OUR THINKING/ARTICLE

How to get client-facing teams on board with thought leadership strategy

Rob Mitchell

Tension between sales and marketing teams is nothing new. For years, commercial managers have complained that marketing are not providing them with enough leads or the right collateral, while marketing teams say that sales are ignoring all the great content they are producing, or not acting on the leads they provide.

These tensions are unlikely to disappear entirely, but approaching thought leadership strategy the right way can reduce them.

The key is early engagement and dialogue, and a collaborative approach to planning your content. This does not mean adding layers of bureaucracy or accepting compromise. Instead, it is about alignment: agreeing common objectives and KPIs, and ensuring that your campaign meets the needs of both marketing and sales.

How does this work in practice?

1. Engage the sales team early and seek their input

A common mistake is that sales teams are only brought into the conversation half-way through a campaign or, worse, handed thought leadership content once it is complete. This is sure to be a disaster, because the sales team feels no sense of ownership or buy-in to the campaign and is likely to ignore it. So engage sales teams at the very earliest stages of the campaign.

2. Understand the commercial team’s pain points and use thought leadership to resolve them

Every commercial team will have frustrations. Maybe they are finding it difficult to elevate their message and target senior C-suite buyers. Or they are struggling to shift perceptions and make prospects understand the new direction of the business. It is essential to listen to these concerns during the campaign-planning process to determine how thought leadership might address them.

If you have a clear view of the commercial team’s top targets, and the objections they are encountering, you can think more carefully about the framing and messaging of your campaigns.

3. Ensure that there is a clear line of sight between the thought leadership and a commercial conversation

Commercial teams need to see the link between thought leadership and what they are trying to sell. If that link is too tenuous, or the content seems too separate from the conversations they want to have, then they won’t use it.

This doesn’t mean that you should create sales-y content, but there has to be a clear link between the themes you are discussing and the products you sell. Think about your content as an enabler of commercial activity, igniting conversations that can lead in that direction rather than overtly being about the offering itself.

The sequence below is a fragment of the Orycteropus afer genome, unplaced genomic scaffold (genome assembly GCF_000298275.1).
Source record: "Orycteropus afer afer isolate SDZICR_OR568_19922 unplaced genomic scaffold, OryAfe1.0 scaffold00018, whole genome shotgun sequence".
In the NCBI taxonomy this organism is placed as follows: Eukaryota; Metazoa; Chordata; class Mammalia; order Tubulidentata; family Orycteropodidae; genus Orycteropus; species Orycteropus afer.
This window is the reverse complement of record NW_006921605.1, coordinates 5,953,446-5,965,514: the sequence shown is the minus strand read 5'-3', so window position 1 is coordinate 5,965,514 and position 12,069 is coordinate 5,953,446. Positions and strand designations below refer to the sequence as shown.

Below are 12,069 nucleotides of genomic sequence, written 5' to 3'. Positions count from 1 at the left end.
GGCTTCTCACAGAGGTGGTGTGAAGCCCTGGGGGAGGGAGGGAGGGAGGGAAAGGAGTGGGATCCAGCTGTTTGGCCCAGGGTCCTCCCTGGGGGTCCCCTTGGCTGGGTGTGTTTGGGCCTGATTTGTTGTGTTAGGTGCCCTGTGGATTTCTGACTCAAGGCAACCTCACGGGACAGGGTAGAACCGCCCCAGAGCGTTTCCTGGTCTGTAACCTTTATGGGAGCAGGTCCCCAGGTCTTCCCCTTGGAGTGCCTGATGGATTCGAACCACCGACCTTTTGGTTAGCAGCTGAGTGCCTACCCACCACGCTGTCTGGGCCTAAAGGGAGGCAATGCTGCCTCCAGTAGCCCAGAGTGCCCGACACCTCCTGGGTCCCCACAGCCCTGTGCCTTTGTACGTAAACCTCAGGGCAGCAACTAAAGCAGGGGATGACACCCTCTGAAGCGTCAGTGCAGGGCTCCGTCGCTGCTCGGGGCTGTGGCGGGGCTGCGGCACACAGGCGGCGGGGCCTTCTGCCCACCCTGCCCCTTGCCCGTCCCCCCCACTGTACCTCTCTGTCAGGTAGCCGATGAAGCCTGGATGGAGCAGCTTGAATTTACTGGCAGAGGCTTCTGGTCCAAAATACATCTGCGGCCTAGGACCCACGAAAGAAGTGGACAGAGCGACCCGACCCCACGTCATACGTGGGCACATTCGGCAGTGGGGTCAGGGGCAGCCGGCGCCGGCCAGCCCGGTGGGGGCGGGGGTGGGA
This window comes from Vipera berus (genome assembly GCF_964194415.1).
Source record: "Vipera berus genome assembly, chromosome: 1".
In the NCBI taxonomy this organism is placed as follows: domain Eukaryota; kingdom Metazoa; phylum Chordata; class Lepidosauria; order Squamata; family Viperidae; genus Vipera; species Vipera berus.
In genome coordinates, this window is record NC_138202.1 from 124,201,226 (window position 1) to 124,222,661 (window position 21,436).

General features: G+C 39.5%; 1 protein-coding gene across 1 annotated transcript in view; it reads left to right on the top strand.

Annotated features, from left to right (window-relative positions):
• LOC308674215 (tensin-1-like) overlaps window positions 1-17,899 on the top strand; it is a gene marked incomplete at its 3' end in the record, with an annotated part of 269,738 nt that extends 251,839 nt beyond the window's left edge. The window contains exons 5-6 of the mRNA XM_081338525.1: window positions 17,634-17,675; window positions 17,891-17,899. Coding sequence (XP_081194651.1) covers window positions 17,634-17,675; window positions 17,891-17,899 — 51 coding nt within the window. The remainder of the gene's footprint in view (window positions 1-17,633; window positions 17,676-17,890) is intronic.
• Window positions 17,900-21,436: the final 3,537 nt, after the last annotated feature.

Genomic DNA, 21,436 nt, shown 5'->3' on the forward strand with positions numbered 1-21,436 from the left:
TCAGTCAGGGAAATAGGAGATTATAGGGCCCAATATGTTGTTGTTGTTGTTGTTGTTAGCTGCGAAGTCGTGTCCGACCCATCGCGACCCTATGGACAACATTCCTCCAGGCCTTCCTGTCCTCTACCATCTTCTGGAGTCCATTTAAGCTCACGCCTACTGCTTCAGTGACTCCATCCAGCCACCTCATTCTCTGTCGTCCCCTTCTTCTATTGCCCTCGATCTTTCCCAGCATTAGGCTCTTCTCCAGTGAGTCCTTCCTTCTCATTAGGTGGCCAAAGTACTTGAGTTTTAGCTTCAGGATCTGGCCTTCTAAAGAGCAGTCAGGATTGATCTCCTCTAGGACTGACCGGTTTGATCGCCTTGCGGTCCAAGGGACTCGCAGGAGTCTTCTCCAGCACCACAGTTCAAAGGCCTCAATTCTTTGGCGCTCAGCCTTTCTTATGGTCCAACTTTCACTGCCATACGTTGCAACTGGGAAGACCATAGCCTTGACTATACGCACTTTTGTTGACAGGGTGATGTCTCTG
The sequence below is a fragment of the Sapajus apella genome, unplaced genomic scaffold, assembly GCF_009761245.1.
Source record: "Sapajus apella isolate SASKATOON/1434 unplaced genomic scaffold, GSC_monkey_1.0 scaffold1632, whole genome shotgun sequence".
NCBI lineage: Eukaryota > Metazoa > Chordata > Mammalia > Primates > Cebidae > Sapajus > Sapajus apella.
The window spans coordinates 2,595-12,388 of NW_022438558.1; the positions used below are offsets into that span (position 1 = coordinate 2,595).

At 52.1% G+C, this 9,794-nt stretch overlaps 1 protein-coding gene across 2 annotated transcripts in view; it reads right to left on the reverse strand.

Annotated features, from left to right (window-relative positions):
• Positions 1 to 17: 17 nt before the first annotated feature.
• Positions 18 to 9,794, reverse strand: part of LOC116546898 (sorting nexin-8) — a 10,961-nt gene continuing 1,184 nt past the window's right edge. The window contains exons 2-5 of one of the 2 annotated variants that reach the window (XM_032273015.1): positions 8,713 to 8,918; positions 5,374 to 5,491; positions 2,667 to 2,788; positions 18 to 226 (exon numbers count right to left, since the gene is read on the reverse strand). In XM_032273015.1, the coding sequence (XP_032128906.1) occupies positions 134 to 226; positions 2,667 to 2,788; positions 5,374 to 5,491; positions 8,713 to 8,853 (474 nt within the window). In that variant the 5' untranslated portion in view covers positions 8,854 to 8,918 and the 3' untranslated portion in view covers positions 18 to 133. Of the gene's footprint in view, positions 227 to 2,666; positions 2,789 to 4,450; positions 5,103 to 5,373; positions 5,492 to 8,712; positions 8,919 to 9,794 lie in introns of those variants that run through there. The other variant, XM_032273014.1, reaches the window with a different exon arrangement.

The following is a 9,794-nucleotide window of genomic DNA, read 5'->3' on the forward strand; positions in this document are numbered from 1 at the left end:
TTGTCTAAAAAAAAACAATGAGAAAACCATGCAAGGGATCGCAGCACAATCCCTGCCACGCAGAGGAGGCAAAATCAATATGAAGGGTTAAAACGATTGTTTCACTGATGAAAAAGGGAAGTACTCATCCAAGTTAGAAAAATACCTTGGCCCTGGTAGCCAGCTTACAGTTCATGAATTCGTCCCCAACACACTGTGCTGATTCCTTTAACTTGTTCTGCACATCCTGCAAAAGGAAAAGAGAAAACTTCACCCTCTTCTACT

4. Think beyond the bottom of the funnel

Most discussions between sales and marketing focus on the funnel and see the sale as the ultimate destination. But the first sale is only the start of the customer relationship. Good thought leadership campaigns also consider existing clients and how content can strengthen relationships and build advocacy.

So always consider the needs of both business development and account management – and ensure you include their needs in the campaign planning.

5. Don’t focus obsessively on lead generation

Although it is essential to consider the needs of commercial teams as part of the campaign planning process, it is also important to think holistically. Focusing only on lead generation is unlikely to be successful, because a large proportion of your audience is not yet ready to have a conversation with you.

Campaigns need to lay the groundwork to get the audience to that point – some of your audience may not even have identified the problem, let alone considered you as a potential solution. Make sure your campaign serves them too – not just the small percentage who are ready to talk to you. Balance is key, so try not to focus too much on the needs of the commercial team (even though they are clearly important stakeholders).

6. Seek feedback and collect data – or anecdotes

The relationship between sales and marketing has to be two-way. Marketing provides materials and leads to sales, but sales teams need to feed back on what is working or not. Anecdotes from commercial conversations that have been triggered by thought leadership can be worth their weight in gold.

When marketers hear that their content has helped to unlock new conversations or got clients thinking about the business in a new way, it is a powerful validation. Equally, if content isn’t landing, then marketing teams need to know so they can adjust their approach in future.

Are you interested in how Longitude can help align and engage your internal stakeholders and client-facing teams? Read more about our thought leadership strategy offering here.

Book your free strategy call

We’ll help you to navigate and overcome any challenges you currently face and learn how to get more out of your content.

Book a Strategy Call

About the author: Rob Mitchell

Rob leads Longitude’s strategic planning and sets the overall vision and priorities for the business. He manages the board-level relationship with Longitude’s parent company, the Financial Times group, and also oversees Longitude’s finances, people management and administration.

Prior to co-founding Longitude in 2011, Rob was an independent writer and editor. Between 2007 and 2010, he was a managing editor at the Economist Intelligence Unit and prior to that he was an editor at the Financial Times, where he was responsible for the newspaper’s sponsored reports, including the Mastering Management series.

LinkedIn logo | Tel: +44 (0)20 7873 4178

Why great thought leadership is about problem finding – not problem solving

Can financial services win back the public?

This websites uses a small number of cookies in order to improve your experience. By staying on this website, or removing this message, you consent to the use of these cookies. See our Cookies Policy and Privacy Policy for more information.

back to top arrow